Published: February 21, 2014 | Comments
A conversation recently took place in our organization between the CEO and the Director Of Customer Service (Me). Let me know if this sounds familiar.
Me: I think it’s about time for customer service to own the customer engagement and service element of our company’s social media activity.
CEO: Ok, but you had better make sure someone is constantly monitoring and responding to customers. I don’t want to see any service failures go viral.
Me: Yeah, sure, no problem.
That’s roughly how the conversation went. To give you a bit more background on the situation, we previously had a community manager who was essentially a middleman between customers and customer service. It seemed only logical to empower an entire team of customer service professionals to monitor our social media activity, making it a more viable support channel for our customers to use.
As I highlighted in a recent post, it’s entirely possible for a small business to set up a system for monitoring social media activity in their call center without breaking the bank. When you can count the sum total of your social media interactions with customers on any given week on two hands, this solution is perfect.
As our company grows and our social media activity increases, I am accountable to ensure there are no social media disasters, that I effectively track and document social media interactions as I would any other support channel, and that I make sure the agents handling and monitoring social media activity are well utilized. As I consider these things, here are a handful of factors I am closely monitoring. I believe these will ultimately push us to invest in better technology for social media monitoring in the future.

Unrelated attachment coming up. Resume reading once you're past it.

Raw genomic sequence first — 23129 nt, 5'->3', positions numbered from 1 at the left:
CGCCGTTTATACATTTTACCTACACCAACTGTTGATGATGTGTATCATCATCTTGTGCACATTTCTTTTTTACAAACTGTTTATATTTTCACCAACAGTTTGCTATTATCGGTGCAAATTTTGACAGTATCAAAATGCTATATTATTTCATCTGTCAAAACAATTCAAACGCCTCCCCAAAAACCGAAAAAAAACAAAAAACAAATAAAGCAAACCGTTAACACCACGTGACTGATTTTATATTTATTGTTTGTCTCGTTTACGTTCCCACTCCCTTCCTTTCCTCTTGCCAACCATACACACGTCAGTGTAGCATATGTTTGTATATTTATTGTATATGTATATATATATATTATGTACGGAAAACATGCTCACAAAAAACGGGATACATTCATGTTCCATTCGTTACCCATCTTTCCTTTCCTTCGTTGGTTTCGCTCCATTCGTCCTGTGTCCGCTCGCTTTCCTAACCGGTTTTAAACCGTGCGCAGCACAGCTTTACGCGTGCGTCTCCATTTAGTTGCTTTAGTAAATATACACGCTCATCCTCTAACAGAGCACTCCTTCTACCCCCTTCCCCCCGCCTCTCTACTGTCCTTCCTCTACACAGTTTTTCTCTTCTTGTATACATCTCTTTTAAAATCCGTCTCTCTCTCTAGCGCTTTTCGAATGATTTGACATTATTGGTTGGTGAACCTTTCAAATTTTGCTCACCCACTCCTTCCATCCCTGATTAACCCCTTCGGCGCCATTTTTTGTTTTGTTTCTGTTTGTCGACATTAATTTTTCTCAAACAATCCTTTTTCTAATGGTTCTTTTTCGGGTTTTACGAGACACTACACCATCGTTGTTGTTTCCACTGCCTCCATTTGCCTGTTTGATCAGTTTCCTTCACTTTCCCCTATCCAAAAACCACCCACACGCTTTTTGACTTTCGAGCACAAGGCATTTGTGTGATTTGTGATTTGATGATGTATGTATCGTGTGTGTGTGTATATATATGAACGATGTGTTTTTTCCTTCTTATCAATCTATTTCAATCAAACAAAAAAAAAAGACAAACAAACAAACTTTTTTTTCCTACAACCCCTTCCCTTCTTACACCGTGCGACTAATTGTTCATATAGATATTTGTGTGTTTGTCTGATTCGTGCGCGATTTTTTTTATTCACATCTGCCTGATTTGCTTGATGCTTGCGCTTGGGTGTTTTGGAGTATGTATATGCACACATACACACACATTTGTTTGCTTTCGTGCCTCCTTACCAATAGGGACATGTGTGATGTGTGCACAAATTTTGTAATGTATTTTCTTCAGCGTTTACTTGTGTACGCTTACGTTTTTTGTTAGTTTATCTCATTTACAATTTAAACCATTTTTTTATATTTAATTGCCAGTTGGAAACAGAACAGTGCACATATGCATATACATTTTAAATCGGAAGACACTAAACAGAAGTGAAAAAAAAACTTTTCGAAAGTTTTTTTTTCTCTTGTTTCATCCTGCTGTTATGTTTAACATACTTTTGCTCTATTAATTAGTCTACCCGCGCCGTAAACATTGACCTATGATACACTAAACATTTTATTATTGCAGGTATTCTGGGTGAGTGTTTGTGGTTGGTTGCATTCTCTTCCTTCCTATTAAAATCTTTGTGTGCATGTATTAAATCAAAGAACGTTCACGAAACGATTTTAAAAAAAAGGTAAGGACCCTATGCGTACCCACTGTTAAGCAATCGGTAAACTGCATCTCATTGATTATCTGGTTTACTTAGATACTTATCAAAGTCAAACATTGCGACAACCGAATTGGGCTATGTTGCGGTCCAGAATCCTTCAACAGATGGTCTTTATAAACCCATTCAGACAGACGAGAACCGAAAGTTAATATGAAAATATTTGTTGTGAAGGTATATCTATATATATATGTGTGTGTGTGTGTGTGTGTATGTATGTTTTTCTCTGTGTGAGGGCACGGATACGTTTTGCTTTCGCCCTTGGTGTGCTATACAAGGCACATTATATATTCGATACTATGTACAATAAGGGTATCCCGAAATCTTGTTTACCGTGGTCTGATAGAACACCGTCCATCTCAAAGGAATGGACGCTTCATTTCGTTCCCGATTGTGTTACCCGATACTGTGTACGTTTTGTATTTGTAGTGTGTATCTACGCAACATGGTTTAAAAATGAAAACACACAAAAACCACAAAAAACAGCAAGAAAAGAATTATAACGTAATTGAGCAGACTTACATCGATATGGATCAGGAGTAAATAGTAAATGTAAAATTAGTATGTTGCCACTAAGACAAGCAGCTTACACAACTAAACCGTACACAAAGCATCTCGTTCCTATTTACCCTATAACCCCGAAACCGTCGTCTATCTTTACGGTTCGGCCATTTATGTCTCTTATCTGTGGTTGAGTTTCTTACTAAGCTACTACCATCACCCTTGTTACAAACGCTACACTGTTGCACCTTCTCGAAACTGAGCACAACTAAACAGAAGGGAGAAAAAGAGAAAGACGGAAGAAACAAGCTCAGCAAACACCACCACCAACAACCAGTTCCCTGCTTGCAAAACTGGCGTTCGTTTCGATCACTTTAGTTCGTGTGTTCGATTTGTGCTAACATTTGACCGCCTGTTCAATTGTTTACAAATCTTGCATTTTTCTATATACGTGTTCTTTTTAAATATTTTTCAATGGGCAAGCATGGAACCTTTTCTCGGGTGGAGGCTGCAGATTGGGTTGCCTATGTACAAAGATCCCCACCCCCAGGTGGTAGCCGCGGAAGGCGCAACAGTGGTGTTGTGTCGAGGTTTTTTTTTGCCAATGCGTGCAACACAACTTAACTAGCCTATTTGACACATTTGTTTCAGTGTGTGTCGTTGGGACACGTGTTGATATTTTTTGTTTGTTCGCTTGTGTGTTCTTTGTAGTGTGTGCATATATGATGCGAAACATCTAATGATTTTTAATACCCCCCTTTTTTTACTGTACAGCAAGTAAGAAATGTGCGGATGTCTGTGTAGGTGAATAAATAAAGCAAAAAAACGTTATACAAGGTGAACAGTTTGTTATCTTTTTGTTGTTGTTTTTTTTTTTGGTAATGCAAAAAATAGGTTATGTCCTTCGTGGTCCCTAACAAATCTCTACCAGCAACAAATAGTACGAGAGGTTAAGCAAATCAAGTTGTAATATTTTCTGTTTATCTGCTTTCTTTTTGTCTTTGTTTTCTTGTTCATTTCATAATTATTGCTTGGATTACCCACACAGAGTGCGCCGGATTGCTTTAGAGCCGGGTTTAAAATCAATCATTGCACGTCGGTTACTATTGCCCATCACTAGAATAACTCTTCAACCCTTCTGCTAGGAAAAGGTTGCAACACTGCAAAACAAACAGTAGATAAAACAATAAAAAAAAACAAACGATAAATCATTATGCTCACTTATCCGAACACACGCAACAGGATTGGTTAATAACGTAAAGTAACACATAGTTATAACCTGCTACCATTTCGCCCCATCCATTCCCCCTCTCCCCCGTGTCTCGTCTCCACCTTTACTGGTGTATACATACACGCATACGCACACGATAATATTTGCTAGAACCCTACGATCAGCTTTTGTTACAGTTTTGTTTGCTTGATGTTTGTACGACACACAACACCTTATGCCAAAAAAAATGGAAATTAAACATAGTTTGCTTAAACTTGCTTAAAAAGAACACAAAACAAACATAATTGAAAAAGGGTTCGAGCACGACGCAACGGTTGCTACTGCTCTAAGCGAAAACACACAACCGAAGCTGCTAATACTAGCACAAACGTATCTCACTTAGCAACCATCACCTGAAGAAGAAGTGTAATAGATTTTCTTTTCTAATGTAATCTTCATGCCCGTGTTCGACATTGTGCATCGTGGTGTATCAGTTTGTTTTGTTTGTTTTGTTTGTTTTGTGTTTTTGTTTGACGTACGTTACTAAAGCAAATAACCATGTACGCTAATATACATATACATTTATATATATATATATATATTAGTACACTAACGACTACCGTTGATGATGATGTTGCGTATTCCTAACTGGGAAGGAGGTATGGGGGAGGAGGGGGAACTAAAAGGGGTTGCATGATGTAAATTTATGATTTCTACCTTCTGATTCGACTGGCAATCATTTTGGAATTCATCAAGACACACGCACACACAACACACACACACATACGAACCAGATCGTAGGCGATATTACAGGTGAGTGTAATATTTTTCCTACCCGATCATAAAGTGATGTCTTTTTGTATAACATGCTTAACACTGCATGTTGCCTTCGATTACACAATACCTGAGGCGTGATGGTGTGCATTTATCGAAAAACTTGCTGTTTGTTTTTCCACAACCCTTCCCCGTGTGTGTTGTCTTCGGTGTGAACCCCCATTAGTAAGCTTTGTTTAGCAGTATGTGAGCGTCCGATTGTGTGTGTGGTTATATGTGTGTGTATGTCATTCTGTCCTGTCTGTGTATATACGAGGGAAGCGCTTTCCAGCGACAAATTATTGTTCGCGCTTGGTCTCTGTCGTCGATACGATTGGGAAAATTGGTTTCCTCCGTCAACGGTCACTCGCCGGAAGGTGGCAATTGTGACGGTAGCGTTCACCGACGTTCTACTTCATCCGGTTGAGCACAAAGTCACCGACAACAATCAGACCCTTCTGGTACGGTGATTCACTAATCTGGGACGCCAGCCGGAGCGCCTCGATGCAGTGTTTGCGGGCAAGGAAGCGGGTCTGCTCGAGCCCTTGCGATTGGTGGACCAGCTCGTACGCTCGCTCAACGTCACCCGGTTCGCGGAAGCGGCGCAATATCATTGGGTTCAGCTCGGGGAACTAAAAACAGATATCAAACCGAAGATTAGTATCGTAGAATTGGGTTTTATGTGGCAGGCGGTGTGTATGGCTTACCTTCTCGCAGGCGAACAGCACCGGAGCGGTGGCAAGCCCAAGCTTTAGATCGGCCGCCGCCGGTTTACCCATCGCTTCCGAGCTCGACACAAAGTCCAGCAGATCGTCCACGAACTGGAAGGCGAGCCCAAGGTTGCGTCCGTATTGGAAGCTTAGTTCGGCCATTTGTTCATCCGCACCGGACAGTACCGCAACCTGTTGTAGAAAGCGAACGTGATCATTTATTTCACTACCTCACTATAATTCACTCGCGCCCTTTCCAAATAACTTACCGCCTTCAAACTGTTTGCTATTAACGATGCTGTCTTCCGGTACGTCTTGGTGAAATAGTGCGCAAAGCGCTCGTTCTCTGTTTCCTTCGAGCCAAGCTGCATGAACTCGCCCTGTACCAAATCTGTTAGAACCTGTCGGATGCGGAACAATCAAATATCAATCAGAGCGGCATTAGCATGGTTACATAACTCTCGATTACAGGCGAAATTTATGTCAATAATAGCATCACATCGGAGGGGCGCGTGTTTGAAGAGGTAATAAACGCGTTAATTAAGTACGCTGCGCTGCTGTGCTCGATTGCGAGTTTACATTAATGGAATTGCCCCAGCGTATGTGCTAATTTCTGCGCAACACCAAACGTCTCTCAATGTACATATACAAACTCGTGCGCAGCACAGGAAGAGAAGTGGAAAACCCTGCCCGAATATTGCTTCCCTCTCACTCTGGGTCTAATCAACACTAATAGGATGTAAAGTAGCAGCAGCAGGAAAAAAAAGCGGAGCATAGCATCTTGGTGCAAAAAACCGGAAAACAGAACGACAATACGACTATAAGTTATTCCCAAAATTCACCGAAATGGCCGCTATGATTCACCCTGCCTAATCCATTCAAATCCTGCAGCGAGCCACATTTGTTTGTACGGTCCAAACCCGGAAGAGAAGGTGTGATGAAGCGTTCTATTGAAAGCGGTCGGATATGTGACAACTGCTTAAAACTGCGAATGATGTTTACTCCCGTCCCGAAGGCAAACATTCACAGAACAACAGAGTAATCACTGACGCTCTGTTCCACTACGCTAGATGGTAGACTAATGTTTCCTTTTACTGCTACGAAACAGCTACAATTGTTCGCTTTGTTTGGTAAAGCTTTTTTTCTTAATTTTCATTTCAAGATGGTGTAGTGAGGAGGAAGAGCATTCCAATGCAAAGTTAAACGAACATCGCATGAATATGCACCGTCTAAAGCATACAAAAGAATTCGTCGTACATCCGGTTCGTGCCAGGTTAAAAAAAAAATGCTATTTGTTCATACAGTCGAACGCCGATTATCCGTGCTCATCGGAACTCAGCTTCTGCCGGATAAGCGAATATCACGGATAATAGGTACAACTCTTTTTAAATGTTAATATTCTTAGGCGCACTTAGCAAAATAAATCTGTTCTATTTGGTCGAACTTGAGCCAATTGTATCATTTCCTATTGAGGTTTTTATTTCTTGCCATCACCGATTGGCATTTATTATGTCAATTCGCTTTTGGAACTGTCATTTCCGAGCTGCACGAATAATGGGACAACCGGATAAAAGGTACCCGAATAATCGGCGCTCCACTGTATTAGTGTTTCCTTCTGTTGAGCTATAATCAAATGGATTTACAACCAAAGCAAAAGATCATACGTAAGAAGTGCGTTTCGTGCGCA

Increased Customer Engagement
At Phone.com we followed the lead of many other companies and created a separate customer service feed on Twitter. Slowly but surely we are seeing an increase in the number of customer interactions. While Hootsuite is perfect for our team of 3-5 agents to handle ten tweets per week, as we start to increase that volume tenfold, you can see where we begin to run the risk of a service failure. Additional technology might allow for better integration with our CRM and better tracking of customer satisfaction for these interactions.
Increased Agent Time
An increase in customer engagement via social media means an increase in the amount of time contact center agents need to spend monitoring and responding. With that comes the need to monitor service levels and the amount of time agents are spending on social media support versus other support channels. The metrics a contact center solution can provide are going to become more and more critical.
As our social channels become more popular, so will spam. The last thing I want is for agent time to be eaten up sifting through junk as they look for actionable material. A solution with spam filtering tools will need to be considered.
Increased Presence Beyond Twitter and Facebook
The social media land rush is not complete yet. There are already tons of social media sites with more to come -- not to mention blogs and review sites. Keeping tabs on what our customers are saying about us on all of these sites is nearly impossible. A solution that is able to stay on top of this may very well be worth its weight in gold.
Finally, customer service via social media is a reality that growing small businesses simply cannot ignore. While it’s easy to start monitoring now, it’s critical that we have one eye on the future. Start searching for better solutions today to ensure you don’t miss a beat -- or a tweet -- tomorrow.